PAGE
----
What is an IUD?

What is an IUD?

An IUD is a small plastic and copper device with one or two plastic threads on the end. A trained doctor or nurse fits the device into the womb.

What can I expect after an IUD is fitted?

What can I expect after an IUD is fitted?

  • You may expect some staining or fresh bleeding for a few days after the IUD is fitted.
  • You may have some period type pain or cramps for a few days. Take any simple pain killer that you would take for period pain.
How soon does the IUD work?

How soon does the IUD work?

  • You can rely on your IUD for contraception as soon as it is fitted (unless the doctor has advised you differently).
How will I know the IUD is still in place?

How will I know the IUD is still in place?

  • The doctor or nurse can teach you how to check the threads if you would like to know how to do this. The best time to check is usually after a period.
How often do I need to come back?

How often do I need to come back?

  • The doctor or nurse may advise you to return to have the IUD checked 6 weeks after it is fitted.
  • Information from the World Health Organisation recommends that annual checks are not needed. You should come back for a check if you are worried or having a problem.
What problems should I be concerned about?

What problems should I be concerned about?

Please contact the clinic or see the doctor if:

  • You have very heavy bleeding.
  • You have severe lower abdominal pain.
  • You have heavy, smelly vaginal discharge.
  • You miss a period or have an unusual very slight bleed only.
  • You are worried that your IUD is coming out.
How long can an IUD stay in place?

How long can an IUD stay in place?

Most IUDs can stay in for 5-10 years depending on the type. Your doctor or nurse will advise you. If you have had a copper IUD fitted after your 40th birthday it does not need to be changed unless you’re having problems with it. Once your periods have been stopped for a year after the menopause, we recommend you have the IUD taken out.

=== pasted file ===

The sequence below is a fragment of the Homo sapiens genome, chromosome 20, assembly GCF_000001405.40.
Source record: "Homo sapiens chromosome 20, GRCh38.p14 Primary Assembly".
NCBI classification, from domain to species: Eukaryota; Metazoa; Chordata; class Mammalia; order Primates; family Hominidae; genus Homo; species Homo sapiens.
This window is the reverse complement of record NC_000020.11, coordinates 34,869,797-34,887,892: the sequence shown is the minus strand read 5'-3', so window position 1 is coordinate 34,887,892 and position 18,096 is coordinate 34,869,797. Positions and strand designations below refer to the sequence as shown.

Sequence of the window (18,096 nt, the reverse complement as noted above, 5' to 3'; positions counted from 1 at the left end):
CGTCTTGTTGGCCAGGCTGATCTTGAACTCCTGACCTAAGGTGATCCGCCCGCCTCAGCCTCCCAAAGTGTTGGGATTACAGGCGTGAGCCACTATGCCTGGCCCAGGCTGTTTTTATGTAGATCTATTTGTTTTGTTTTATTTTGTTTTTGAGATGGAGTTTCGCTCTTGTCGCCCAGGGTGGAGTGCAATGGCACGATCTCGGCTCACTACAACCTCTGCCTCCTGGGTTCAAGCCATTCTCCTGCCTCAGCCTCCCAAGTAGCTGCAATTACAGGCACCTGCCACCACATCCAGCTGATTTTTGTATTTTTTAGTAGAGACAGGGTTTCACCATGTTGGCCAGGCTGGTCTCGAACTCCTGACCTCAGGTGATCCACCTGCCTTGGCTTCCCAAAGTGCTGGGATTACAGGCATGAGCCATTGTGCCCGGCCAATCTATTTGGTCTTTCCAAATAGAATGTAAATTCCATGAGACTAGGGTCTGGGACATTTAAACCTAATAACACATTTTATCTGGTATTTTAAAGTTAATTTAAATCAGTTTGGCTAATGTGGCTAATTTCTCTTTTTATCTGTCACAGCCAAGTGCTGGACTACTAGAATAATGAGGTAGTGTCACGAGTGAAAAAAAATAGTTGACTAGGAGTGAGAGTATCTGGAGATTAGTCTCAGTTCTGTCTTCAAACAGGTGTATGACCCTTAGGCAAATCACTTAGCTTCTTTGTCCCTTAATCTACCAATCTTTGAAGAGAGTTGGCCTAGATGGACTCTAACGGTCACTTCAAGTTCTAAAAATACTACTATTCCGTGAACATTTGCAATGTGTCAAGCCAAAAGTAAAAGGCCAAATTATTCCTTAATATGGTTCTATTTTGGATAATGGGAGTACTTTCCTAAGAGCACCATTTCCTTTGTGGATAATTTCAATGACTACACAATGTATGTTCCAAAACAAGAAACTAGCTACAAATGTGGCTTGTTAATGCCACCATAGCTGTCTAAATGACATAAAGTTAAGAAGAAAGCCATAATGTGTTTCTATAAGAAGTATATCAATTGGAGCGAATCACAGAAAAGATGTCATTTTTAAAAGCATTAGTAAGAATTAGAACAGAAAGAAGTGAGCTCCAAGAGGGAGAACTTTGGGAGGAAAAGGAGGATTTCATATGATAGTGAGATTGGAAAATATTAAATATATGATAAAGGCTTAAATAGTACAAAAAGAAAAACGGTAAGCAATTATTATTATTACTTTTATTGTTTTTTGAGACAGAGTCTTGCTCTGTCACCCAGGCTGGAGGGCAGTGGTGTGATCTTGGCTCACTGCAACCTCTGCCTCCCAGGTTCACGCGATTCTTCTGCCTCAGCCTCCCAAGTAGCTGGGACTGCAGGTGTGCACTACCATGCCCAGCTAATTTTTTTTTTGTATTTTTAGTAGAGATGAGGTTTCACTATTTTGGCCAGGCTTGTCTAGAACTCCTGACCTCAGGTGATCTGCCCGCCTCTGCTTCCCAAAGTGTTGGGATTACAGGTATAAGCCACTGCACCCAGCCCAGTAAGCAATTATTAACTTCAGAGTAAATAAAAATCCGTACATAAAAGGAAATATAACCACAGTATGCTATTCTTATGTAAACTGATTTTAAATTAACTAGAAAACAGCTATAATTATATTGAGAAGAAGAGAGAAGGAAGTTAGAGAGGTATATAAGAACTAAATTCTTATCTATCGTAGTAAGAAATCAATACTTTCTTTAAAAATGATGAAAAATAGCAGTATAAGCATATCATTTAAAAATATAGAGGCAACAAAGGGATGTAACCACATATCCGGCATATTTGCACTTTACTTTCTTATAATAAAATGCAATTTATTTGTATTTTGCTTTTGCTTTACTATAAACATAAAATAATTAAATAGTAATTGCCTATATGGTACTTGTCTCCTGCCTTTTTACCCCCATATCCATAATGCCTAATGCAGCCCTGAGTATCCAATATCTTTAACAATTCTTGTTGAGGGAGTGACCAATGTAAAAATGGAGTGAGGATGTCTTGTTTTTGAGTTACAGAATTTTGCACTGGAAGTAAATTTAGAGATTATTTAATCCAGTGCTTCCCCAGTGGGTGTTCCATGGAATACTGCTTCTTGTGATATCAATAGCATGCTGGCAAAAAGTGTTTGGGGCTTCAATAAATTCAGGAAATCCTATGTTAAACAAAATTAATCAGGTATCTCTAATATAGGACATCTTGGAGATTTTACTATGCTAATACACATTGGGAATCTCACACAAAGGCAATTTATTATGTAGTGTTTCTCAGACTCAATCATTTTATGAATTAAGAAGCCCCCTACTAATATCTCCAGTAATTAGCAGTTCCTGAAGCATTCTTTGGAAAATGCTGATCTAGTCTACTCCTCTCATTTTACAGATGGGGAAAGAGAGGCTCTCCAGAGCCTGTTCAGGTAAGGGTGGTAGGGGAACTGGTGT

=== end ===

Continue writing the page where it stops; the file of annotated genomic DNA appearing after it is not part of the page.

How is the IUD taken out?

How is the IUD taken out?

A trained doctor or nurse can take out the IUD at any time. This is usually a simple procedure. If you are not going to have another IUD put in, and you do not want to become pregnant, we would advise you to use an extra contraceptive method such as a condom from the start of your period that month. Your usual fertility returns as soon as the IUD is taken out.

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Accessing our service

In response to the emergence of COVID-19 we have implemented a telephone triage system for all of our clinics. Our central telephone number is 0300 303 3989.

We are currently experiencing high demand for our Sexual Health Services across Devon and Torbay with unprecedented demand in Exeter. Please note always review urgent cases the same day. If your need is urgent and you are struggling to reach us keep trying as our phone system will explain how to access same-day care with us.

We have updated information on the provision of routine contraception here.

Self-requested STI testing by post is available for those aged under 25- more info

We are now running an under 18’s sit and wait clinic at Exeter, Torquay, and Barnstaple for more information click here

If you are struggling to access sexual health services, alternatives may be available:

  • Emergency Contraception - from a local pharmacy - more info
  • Contraceptive pills and LARC procedures - obtained from your GP
  • HIV PEPSE - available via A+E departments - more info
  • Condoms by post (for gay and bisexual men only) - more info